Group Exposes Shortcomings of Global Financial Safety Net


In a new policy brief, Director of the Global Development Policy Center, Dr. Kevin P. Gallagher, and Assistant Director, William N. Kring, together with Haihong Gao, Ulrich Volz, and José Antonio Ocampo discuss the shortcomings of the current global financial safety net.

Gallagher is a professor of global development policy at Boston University’s Frederick S. Pardee School of Global Studies, where he directs the Global Development Policy Center.

He is the author or co-author of six books: The China Triangle: Latin America’s China Boom and the Fate of the Washington ConsensusRuling Capital: Emerging Markets and the Reregulation of Cross-Border Finance; The Clash of Globalisations:  Essays on Trade and Development Policy; The Dragon in the Room: China and the Future of Latin American Industrialization (with Roberto Porzecanski); The Enclave Economy: Foreign Investment and Sustainable Development in Mexico’s Silicon Valley (with Lyuba Zarsky); and Free Trade and the Environment: Mexico, NAFTA, and Beyond.

Gallagher serves on the United Nations’ Committee for Development Policy and co-chairs the T20 Task Force on An International Financial Architecture for Stability and Development at the G20.

He previously served on the investment sub-committee of the Advisory Committee on International Economic Policy at the US Department of State and on the National Advisory Committee at the Environmental Protection Agency.

Gallagher has been a visiting or adjunct professor at the Paul Nitze School of Advanced International Studies at Johns Hopkins University, the Fletcher School of Law and Diplomacy at Tufts University; El Colegio de Mexico in Mexico; Tsinghua University in China, and the Center for State and Society in Argentina.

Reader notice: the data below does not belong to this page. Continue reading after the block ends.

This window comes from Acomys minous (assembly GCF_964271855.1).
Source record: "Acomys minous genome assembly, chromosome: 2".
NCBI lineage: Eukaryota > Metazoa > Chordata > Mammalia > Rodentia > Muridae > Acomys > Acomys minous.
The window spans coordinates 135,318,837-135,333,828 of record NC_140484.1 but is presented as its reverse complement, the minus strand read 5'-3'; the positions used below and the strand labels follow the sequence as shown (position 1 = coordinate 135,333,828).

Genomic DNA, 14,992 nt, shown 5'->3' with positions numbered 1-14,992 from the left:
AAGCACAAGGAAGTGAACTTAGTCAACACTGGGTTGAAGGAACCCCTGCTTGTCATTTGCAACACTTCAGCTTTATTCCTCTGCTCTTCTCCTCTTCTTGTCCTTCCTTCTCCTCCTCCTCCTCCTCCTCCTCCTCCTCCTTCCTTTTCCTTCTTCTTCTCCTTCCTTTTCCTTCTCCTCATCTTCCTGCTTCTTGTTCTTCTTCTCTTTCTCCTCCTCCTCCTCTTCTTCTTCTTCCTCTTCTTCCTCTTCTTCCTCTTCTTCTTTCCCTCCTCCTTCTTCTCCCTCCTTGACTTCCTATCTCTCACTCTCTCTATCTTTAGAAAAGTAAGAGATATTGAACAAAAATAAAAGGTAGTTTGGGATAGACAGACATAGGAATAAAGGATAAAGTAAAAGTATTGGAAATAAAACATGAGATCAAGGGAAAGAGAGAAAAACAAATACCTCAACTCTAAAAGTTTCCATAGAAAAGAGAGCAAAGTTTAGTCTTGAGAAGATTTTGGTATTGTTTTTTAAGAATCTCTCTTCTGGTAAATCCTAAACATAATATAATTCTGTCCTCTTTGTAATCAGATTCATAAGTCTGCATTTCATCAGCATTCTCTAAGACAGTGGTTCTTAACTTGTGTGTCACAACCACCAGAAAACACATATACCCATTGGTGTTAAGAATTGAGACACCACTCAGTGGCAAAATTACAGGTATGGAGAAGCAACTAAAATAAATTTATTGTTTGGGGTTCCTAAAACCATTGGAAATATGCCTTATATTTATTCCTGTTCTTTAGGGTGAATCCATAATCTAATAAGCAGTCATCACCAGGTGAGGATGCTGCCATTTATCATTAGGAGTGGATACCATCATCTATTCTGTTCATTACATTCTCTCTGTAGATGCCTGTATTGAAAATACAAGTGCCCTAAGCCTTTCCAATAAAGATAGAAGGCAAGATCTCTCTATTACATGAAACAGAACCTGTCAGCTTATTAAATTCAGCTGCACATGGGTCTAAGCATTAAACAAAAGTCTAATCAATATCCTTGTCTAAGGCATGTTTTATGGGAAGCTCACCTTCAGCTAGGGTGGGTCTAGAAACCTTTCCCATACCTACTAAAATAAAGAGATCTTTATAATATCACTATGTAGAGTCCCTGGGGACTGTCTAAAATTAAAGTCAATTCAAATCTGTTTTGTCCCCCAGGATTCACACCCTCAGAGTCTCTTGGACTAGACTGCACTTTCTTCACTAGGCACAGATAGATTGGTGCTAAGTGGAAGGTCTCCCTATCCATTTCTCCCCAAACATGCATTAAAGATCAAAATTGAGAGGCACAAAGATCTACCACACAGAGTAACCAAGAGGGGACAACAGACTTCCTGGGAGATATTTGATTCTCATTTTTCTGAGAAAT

However, after outlining the dysfunctions of the current financial system, the authors propose a set of reforms.

Financial stability is a prerequisite for achieving the Sustainable Development Goals (SDGs) and commitments under the Paris Climate Agreement.

A value-driven and rules-based Global Financial Safety Net (GFSN) that fosters cooperative policy sovereignty toward these goals needs to be at the center of Group of Twenty (G20) policymaking.

The G20 has long supported “further efforts to strengthen the [GFSN] and promote a resilient international monetary and financial system, including by reconsidering elements of the IMF’s lending toolkit and deepening collaboration with regional financing arrangements (RFAs).”

 To this end, the authors recommend urgent action. The G20 must expand and bolster the GFSN’s geographic coverage as well as the range of instruments to identify, prevent, and mitigate crises.

It must expand the thematic coverage of the GFSN to monitor volatile capital flows, pandemics, and climate shocks.

A stepwise, quota-based increase in resources for the International Monetary Fund (IMF), an expansion in the level and role of Special Drawing Rights (SDR), and new resources for new and existing RFAs will be critical to this expansion.

This renewed multilateralism will enable nation-states to pursue their own strategies to meet these broader goals in a globally coordinated matter.

William N. Kring is however, the Assistant Director of the Global Development Policy Center, a university-wide center in partnership with the Frederick S. Pardee School for Global Studies.

He previously was the Assistant Director and Research Fellow at the Global Economic Governance Initiative (GEGI).

Prior to joining GEGI, Bill was a Senior Academic Researcher at the Center for Finance, Law and Policy. He received his PhD from Brown University in 2019 where he was selected as the Honorable W. Randolph Burgess Fellow in International Affairs (2013-2014).

He was also the recipient of International Relations Departmental award for Excellence in International Relations at Boston University in 2013.

Bill’s research interests lie at the nexus of international political economy, comparative politics, and development. His current research project focuses on the implications of emerging alternative monetary funds for western-backed financial institutions and global economic governance more broadly.


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